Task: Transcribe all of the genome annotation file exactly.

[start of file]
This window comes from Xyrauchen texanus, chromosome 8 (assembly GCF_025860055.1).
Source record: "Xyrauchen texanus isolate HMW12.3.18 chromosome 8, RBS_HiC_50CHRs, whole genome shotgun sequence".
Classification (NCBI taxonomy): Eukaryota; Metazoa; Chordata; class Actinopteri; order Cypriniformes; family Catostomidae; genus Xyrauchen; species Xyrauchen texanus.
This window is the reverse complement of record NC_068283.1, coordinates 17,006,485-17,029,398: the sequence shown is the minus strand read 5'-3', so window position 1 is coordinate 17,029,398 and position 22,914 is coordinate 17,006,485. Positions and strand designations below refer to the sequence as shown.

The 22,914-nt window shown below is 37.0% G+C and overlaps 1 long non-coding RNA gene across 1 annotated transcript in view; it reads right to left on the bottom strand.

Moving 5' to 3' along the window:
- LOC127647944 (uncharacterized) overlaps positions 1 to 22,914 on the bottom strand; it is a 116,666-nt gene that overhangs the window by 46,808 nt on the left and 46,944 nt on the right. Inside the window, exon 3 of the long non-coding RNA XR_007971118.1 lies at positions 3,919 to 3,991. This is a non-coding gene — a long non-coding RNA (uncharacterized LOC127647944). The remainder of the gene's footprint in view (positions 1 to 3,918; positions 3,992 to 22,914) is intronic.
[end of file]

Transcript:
This window comes from Xyrauchen texanus, chromosome 8 (assembly GCF_025860055.1).
Source record: "Xyrauchen texanus isolate HMW12.3.18 chromosome 8, RBS_HiC_50CHRs, whole genome shotgun sequence".
Classification (NCBI taxonomy): Eukaryota; Metazoa; Chordata; class Actinopteri; order Cypriniformes; family Catostomidae; genus Xyrauchen; species Xyrauchen texanus.
This window is the reverse complement of record NC_068283.1, coordinates 17,006,485-17,029,398: the sequence shown is the minus strand read 5'-3', so window position 1 is coordinate 17,029,398 and position 22,914 is coordinate 17,006,485. Positions and strand designations below refer to the sequence as shown.

The 22,914-nt window shown below is 37.0% G+C and overlaps 1 long non-coding RNA gene across 1 annotated transcript in view; it reads right to left on the bottom strand.

Moving 5' to 3' along the window:
- LOC127647944 (uncharacterized) overlaps positions 1 to 22,914 on the bottom strand; it is a 116,666-nt gene that overhangs the window by 46,808 nt on the left and 46,944 nt on the right. Inside the window, exon 3 of the long non-coding RNA XR_007971118.1 lies at positions 3,919 to 3,991. This is a non-coding gene — a long non-coding RNA (uncharacterized LOC127647944). The remainder of the gene's footprint in view (positions 1 to 3,918; positions 3,992 to 22,914) is intronic.